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LA County Will Add More Unarmed Teams To Respond To Mental Health Crises

A billboard with a green background and the illustration of a mustachioed man reads: MENTAL HEALTH MATTERS and includes the phone number 800-854-771
A billboard in Long Beach promotes L.A. County's mental health services.
(Megan Garvey
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L.A. County will expand its unarmed response to people having a mental health crisis.

The Board of Supervisors voted Tuesday to roughly double the number of Department of Mental Health Psychiatric Mobile Response teams.

There are about 30 of the unarmed two-person teams of clinicians for the entire county. But demand is so high that response times can be several hours, or even a full day.

The county’s plan is to roughly double the number of teams by changing their makeup. The Department of Mental Health will now be able to hire 60 peer workers — people who have lived experience with mental illness — to team up with clinicians.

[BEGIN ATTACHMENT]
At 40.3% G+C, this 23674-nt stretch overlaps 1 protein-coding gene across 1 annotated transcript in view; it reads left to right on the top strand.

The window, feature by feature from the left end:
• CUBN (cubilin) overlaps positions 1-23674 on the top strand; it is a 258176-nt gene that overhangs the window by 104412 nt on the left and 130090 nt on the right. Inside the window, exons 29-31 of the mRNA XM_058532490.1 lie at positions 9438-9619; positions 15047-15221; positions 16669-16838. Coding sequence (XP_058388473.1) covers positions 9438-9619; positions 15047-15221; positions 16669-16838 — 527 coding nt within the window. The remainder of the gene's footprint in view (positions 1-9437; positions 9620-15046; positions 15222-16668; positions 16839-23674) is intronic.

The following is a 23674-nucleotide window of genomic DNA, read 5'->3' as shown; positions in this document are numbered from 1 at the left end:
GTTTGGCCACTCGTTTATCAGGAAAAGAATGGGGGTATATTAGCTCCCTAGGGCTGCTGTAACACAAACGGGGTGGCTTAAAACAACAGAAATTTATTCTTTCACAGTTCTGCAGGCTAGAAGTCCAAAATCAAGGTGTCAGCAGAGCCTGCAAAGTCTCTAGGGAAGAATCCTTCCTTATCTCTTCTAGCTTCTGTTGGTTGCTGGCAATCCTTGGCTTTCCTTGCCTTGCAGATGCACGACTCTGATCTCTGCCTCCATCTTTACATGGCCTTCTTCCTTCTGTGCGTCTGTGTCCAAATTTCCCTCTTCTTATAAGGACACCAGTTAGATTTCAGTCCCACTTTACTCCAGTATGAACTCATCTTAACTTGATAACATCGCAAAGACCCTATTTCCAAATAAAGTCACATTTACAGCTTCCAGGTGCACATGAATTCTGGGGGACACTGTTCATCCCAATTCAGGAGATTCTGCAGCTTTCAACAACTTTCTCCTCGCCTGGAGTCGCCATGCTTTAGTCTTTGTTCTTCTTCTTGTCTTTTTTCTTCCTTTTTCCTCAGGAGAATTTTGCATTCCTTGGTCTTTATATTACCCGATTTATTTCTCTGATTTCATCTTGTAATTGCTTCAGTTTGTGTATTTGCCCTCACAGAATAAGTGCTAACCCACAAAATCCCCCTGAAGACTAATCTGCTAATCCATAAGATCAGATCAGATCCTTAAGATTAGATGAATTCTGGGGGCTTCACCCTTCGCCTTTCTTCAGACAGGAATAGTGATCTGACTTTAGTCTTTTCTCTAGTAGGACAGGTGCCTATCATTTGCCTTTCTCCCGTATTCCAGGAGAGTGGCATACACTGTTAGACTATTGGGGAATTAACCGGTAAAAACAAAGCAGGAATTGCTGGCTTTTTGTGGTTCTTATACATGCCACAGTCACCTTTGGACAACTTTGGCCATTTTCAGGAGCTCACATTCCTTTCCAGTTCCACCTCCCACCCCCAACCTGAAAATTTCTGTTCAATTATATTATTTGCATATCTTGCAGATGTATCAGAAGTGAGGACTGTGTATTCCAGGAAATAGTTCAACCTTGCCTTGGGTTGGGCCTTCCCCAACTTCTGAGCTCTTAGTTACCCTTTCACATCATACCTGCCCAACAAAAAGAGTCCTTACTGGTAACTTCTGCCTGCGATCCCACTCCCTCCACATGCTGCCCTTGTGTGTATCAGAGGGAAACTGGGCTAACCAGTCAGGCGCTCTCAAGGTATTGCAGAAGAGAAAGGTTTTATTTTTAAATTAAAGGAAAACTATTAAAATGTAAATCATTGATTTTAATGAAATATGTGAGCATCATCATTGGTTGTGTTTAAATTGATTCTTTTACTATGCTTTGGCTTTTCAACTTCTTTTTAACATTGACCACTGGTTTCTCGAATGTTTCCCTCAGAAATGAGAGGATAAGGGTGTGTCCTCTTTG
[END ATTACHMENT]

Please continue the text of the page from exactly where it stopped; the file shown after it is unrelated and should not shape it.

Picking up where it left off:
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The mobile response teams are an alternative to the Mental Evaluation Teams at the Sheriff’s Department, which pair up a clinician and an armed deputy.

“It feels like every day … I read about the mental health crisis that we’re facing as a country ... and how our over-reliance on law enforcement doesn’t get us the positive results and outcomes that we so desperately need,” said Supervisor Janice Hahn, who co-authored the motion.

In 2020, the mobile response teams went out on more than 20,000 calls, with roughly 7,000 of those leading to a patient being placed in a hospital, according to Dr. Amanda Ruiz, acting deputy director of the Department of Mental Health’s Intensive Care Division.

The supervisors also agreed to seek contracts with private groups that can provide round-the-clock mobile crisis teams to supplement the county’s efforts.

Supervisors want the mobile response teams to eventually be available 24/7 as part of preparations for the launch of 988, the national hotline for mental health crises that launches next summer.

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The county will tap a number of funding sources for the expansion, including a $51 million one-time state grant and $18.5 million from the federal American Rescue Plan.

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Robert Garrova is reporting on the intersection of mental health and law enforcement.